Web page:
Photo by Jasoon
A long time ago, I saw a French movie about a woman who was a whore. She was not into her calling by circumstance mind you, she was a whore by design. She loved men, of all kinds, all looks, all walks of life. She loved sleeping with them, loved having sex with them, obsessed with discovering what they were all about. That final knowledge apparently catapulted her to whatever heights of orgasmic nirvana she constantly reached for. That is why she went into her chosen profession with her eyes wide open, of her own free-will, because to her this was the quickest way to avail herself of what she wanted to savor and explore, to get a lot of what she needed the most.
Hey, it's a French movie, don't look at me like that because I'm not the one who came up with the plot line.
Anyway, that's me to a modified degree. I'm just like that woman in the movie except that, the focus of my passion, what I want and need, the calling that I choose is that of a book lover. In my real life, I feel the same way about my books as she did in the movie about her men. I've chosen to make them my métier.
I love all books, all sizes, all subjects, all kinds. I care little for their provenance, be it a dustbin or a clean bookshelf as long as I get to keep whatever I want. They can be falling apart or spanking new. With colorful or drab covers; by heard of authors or obscure somebodies known only to their mamas. They can be a flavor of lit I understand and love, or a subject I've never delved into before. Best-sellers or no-sellers, it really matters not if I want them. Hunting for books to bring home while in bookstores, garage sales, antique stores or on-line, is one thing that's guaranteed to stop me in my tracks like as if I've been superglued in place. Time can pass by quickly, too quickly when I'm looking to acquire a book.
Years ago, when I lived in DC there was a flea market down by Georgetown every Sunday and there were many book dealers there. They'd go into people's homes and buy up cheap lots of books from proper libraries or the paperback that, until recently, might have called someone's night stand their home. Depending on the type of bookseller who'd acquired them, those books would sit there, lined up neatly but then again, there were many just thrown about. All of them, just begging for someone to single them out, give them another run, show them a reading good time. In short, they were waiting for someone like me to come along. I love being the new conquest if you will.
Have you ever opened up old books? You know the glory then of handling a well-kept tome or one that's beat up around the edges. They smell of something lived, something stained, perhaps musty, perhaps sweet. And then bingo! A name on the first blank page, right there, an inscription to so and so. Better yet, there might be a bookplate - this book belongs to the library of ____. Every so often, there's even the added boon of an actual date. They are not necessary these markings of previous ownership, these clues to their past lives but, I can't deny that they make the experience of owning them all the better for me. I feel that books gain a sense of attractiveness when they've been well used. There is a whole branding factor there that I find impossible to resist. I'm addicted to that feeling of perpetuation, of my being one more notch in the post of its life.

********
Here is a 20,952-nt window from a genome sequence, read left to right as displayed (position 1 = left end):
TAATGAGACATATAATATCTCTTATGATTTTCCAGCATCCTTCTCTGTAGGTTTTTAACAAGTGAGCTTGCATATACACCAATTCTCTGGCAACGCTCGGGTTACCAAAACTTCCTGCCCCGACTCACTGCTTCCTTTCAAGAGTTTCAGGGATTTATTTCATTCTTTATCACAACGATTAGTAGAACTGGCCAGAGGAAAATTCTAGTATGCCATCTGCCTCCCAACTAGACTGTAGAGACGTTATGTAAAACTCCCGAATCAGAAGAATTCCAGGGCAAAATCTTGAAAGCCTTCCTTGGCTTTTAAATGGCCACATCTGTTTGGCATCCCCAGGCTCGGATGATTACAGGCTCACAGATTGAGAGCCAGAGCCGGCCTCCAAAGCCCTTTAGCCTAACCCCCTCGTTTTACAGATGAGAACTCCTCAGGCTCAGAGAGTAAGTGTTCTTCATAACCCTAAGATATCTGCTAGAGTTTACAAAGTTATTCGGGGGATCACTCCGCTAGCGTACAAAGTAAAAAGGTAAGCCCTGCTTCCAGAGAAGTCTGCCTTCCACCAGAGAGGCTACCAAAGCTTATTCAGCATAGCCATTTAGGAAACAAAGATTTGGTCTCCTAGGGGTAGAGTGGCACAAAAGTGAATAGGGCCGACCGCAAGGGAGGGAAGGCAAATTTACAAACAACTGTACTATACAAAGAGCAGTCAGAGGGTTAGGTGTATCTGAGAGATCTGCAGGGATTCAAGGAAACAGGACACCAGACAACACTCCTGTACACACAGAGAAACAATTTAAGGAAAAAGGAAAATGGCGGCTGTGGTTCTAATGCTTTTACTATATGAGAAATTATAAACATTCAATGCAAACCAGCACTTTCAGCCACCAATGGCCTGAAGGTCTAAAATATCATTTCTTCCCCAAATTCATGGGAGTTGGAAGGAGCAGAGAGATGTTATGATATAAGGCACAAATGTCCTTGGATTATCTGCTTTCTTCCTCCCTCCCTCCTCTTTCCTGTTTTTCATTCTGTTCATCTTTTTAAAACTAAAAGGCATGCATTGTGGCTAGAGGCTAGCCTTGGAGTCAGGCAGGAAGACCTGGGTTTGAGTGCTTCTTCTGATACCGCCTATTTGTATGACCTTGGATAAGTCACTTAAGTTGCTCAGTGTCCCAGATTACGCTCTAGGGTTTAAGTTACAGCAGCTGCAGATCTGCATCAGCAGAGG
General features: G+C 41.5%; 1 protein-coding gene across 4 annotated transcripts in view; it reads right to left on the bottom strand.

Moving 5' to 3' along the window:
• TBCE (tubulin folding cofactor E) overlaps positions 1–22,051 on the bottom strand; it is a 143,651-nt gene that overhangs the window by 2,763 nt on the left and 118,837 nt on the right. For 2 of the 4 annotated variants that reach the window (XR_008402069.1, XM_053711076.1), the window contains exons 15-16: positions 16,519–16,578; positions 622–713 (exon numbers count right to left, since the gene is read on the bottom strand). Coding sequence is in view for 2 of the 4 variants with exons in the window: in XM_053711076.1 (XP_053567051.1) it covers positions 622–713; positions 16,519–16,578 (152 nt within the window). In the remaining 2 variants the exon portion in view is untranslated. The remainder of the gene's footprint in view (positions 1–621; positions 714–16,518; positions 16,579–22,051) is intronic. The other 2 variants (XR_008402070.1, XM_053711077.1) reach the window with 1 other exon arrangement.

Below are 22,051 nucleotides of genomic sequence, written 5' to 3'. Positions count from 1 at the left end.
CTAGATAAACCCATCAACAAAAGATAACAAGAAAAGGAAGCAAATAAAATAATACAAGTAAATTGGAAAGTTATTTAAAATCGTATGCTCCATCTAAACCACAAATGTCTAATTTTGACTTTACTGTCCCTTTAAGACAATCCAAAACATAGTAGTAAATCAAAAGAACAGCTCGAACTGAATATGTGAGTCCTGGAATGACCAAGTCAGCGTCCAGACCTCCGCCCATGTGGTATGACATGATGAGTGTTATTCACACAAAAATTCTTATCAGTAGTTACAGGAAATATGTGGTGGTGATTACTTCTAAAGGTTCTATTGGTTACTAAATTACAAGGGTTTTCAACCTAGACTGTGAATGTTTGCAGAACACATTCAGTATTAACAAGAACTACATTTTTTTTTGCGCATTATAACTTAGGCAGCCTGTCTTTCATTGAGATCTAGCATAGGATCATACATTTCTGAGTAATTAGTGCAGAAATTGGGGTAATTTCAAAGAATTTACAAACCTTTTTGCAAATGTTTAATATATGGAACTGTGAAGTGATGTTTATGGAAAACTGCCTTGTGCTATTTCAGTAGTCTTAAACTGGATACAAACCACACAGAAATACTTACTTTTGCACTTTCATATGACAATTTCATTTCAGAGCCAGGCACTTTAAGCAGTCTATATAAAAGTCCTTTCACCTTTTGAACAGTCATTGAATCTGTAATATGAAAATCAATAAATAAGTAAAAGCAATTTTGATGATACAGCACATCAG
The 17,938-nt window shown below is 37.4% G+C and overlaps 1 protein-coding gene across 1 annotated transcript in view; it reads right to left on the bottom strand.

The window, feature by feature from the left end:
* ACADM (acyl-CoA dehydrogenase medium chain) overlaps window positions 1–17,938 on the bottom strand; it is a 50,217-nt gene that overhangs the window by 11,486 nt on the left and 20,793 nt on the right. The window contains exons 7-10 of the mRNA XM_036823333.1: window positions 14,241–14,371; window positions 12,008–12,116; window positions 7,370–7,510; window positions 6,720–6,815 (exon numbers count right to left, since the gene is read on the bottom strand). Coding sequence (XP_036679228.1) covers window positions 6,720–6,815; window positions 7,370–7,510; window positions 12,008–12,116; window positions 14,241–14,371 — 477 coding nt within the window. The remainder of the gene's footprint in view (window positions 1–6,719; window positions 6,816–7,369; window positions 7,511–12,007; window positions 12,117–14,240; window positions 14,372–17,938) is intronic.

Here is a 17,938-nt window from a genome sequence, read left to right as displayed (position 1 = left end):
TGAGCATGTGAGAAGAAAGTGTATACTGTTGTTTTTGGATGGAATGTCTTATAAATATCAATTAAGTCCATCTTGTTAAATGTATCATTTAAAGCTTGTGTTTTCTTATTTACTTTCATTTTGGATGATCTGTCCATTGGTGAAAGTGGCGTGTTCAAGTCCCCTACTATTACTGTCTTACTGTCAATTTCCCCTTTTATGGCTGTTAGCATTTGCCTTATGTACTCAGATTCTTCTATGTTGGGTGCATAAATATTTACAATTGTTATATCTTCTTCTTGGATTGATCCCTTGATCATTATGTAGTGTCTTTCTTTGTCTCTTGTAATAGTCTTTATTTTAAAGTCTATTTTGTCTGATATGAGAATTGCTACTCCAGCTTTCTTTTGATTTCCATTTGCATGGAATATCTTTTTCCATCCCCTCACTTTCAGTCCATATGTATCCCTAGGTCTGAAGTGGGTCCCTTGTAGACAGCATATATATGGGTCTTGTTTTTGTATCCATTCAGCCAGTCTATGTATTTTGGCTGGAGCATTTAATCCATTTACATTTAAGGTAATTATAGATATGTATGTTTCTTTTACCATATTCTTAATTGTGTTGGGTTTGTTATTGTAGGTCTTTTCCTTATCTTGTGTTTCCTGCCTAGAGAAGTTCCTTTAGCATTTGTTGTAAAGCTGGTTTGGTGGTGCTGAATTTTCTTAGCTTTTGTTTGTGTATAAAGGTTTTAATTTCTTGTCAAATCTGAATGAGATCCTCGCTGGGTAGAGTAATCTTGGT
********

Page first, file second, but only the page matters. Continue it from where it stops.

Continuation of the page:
Likewise, there is a reverse psychology at work for me in the virginity of a newly printed book. A hardback (preferable but not necessary), a paper back, crisp and clean, with nothing bent out of shape. They look neat, pressed and proper, ready to initiate someone into the secrets of their pages, the allure of their words. For every copy, that magic, to whatever degree, can only be wrought for the first time on one person alone. After that, they will never again be untouched.
Often, if money is not a consideration, or my need for a particular title is great, I prefer to go for the hardbacks. They're more pleasurable to handle or manhandle. That treatment depends entirely on how pleased I am by a book. If they inspire love and reverence, then I touch them with utmost care. If they end up disappointing me, then I'm less careful, more apt to relegate them to some obscure corner of my bookshelves, a little the worse for wear.
There's one feeling that never changes though, when I walk into bookshops or libraries, I always feel like I've come home. I may approach them armed and prepared. A campaign list in hand, a seduction to accomplish. Other times, I'm there for the potluck sampling. Whatever catches my fancy. Here's yesterday's found haul for example:
1000 Graphic Elements - Details for Distinctive Designs by Wilson Harvey
The Forger's Spell - A True Story of Vermeer, Nazis and the Greatest Hoax of the Twentieth Century by Edward Dolnick
Death Angel by Linda Howard
Ex Libris -Confessions of a Common Reader by Anne Fadiman
Fancy Alphabets - A book of fonts put out by Pepin Press
The Magician - The Secrets of the Immortal Nicholas Flamel by Michael Scott
Agent ZigZag - A True Story of Nazi Espionage, Love and Betrayal by Ben Macintyre
They are sitting right here in front of me now as I write this post. My lovelies. If I were Gollum, I'd call them my preciouses. Soon, I will enjoy them however I can, taking away something from the time I've spent in their company, something hopefully good and, when I'm done, I'll put them aside before I go out to search for more. I never tire of seeking out my books. I know they want to be found. I want to be the one finding them. A few will become deep loves but never so permanent that I will stop and be faithful to them alone. I know what this fickleness says about me... as to you, feel free to draw your own conclusions.
Photo by Jasoon